Registration for this is event is closed.
|Date:||Tuesday, May 22, 2018|
|Time:||Reception: 6 p.m. (Light fare will be served.)
Program: 6:30‑8 p.m.
|Location:||Federal Reserve Bank of St. Louis
One Federal Reserve Bank Plaza
Broadway and Locust St.
St. Louis, Mo. 63102 (map it)
Recently, there has been much talk about the yield curve, but what is it and why is it important?
The yield curve is a way to show the difference in the compensation investors are getting for choosing to buy short- or long-term U.S. Treasury debt. Typically, the yield curve slopes upward, which means the interest rates on longer-term debt—say, 10-year Treasuries—are higher than the interest rates on shorter-term debt—say, three-month Treasuries.
But on rare occasions, the yield curve inverts: That is, it shows higher interest rates for short-term debt than for long-term debt. An inverted yield curve is sometimes viewed as a predictor of an economic slowdown or recession. Since the Federal Open Market Committee (FOMC) began raising its policy rate in December 2015, the spread between short- and long-term interest rates has narrowed, with the yield curve flattening, but not inverting.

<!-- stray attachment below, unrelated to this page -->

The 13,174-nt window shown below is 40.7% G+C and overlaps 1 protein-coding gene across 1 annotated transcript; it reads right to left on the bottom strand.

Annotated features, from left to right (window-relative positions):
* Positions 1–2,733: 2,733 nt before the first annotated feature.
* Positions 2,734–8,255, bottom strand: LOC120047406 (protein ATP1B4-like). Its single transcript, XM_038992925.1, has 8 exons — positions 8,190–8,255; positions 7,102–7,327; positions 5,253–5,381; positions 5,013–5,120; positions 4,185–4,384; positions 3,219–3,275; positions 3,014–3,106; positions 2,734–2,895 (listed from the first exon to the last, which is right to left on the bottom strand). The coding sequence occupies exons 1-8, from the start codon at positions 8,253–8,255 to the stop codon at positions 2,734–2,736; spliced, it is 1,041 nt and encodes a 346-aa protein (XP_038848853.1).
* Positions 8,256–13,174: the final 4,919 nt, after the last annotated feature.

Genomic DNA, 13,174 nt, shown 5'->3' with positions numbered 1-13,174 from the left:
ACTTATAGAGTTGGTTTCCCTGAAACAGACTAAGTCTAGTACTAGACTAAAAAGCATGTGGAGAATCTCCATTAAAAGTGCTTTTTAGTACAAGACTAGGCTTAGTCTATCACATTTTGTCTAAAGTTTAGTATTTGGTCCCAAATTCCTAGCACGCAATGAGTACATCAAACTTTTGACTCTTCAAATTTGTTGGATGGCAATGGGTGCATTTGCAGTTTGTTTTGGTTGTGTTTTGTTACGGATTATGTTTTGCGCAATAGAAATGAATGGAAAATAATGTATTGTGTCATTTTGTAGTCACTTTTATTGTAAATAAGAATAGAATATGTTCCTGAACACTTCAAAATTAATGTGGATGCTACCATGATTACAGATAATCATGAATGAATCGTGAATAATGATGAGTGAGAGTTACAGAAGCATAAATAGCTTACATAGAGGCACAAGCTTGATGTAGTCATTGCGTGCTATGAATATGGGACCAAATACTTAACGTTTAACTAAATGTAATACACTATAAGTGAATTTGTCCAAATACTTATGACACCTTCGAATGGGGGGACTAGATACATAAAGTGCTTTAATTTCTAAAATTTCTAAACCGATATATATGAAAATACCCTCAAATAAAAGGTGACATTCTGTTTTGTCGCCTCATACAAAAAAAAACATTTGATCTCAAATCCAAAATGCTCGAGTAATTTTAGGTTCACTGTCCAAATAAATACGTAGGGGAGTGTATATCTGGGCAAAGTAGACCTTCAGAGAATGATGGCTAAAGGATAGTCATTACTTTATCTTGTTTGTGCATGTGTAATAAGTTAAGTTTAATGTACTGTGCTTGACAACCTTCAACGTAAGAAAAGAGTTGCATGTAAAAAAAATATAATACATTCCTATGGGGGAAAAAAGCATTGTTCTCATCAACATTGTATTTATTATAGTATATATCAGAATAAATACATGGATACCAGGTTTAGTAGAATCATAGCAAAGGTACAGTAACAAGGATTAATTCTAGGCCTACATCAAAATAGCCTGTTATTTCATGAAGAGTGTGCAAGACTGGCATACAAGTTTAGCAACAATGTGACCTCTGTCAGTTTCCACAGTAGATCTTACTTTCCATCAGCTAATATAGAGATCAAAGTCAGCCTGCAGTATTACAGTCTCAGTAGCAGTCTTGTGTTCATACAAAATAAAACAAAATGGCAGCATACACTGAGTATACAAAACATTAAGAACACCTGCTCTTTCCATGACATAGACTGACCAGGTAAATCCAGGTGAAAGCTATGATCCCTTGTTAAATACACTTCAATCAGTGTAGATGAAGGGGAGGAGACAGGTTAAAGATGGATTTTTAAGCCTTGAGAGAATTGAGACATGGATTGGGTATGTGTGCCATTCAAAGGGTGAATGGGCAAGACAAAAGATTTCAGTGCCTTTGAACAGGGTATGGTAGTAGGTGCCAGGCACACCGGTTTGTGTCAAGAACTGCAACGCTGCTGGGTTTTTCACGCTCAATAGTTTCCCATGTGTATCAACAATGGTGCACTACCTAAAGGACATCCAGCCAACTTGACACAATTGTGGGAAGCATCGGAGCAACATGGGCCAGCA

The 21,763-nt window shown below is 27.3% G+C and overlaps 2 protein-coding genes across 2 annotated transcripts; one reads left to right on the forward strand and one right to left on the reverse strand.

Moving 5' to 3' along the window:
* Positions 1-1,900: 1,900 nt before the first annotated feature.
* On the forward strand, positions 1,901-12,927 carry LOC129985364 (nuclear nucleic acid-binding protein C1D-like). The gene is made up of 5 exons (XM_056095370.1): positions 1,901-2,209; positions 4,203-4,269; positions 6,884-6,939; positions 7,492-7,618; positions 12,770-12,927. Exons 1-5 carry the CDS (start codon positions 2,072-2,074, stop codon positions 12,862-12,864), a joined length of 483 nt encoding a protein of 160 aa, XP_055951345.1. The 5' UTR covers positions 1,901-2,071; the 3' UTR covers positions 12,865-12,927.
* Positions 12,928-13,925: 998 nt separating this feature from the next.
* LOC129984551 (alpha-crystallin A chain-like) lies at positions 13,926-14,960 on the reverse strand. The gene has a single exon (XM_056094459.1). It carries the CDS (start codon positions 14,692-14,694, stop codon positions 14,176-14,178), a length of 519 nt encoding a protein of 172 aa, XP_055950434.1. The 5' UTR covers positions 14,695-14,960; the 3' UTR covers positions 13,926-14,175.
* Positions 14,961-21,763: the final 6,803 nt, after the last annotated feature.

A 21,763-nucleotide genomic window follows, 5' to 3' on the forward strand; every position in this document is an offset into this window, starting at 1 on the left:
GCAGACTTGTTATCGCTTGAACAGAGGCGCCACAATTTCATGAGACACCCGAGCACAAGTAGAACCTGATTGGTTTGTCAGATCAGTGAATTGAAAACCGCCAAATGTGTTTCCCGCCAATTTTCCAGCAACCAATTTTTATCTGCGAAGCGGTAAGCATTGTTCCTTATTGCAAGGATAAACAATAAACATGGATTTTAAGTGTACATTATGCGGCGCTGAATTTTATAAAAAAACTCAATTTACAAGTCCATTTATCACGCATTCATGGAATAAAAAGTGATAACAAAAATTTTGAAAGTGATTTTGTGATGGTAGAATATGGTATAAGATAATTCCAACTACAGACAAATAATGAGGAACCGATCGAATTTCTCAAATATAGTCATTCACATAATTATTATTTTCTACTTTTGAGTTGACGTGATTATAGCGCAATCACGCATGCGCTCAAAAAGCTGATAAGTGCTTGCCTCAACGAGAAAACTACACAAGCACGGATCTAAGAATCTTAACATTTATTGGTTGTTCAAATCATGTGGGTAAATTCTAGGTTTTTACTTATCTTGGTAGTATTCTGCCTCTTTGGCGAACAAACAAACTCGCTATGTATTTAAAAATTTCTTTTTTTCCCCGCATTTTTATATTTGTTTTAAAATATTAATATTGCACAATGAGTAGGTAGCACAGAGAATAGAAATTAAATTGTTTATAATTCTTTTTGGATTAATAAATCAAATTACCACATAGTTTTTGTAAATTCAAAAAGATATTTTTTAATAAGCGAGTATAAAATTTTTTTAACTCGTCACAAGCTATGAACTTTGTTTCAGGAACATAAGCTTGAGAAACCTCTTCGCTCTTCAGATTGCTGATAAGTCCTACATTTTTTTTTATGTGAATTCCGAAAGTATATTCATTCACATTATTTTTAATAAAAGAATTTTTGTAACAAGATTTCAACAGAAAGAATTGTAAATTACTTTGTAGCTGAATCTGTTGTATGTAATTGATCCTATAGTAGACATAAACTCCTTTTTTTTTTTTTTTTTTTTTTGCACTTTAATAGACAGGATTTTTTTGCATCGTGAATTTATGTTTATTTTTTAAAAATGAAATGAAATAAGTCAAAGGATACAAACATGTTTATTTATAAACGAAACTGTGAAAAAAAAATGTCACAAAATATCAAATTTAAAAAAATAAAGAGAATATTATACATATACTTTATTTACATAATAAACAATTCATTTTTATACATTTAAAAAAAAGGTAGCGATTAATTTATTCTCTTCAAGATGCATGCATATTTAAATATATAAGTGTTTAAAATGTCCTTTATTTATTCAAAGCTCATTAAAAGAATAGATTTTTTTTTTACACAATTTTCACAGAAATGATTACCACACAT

Economist Chris Waller, director of research at the St. Louis Fed, will discuss what the yield curve looks like now and what it is telling us. Will long-term rates keep pace with projected increases in the policy rate, given the still-positive outlook for the economy? Or is the yield curve at risk of flattening further?
David Wheelock, group vice president and deputy director of research, will give a welcome and introduction. He and Waller also will participate in a Q&A session with Senior Economist Fernando Martin after Waller’s presentation.
The event is open on a first-come, first-served basis. There is no cost to attend, but registration is required and will close May 21 or as soon as all seats are filled.
Questions? Contact Karen Casbourne at Karen.Casbourne@stls.frb.org or 314-444-7471.
This presentation is part of the St. Louis Fed’s evening discussion series, called Dialogue with the Fed: Beyond Today’s Financial Headlines. View previous presentations at this site.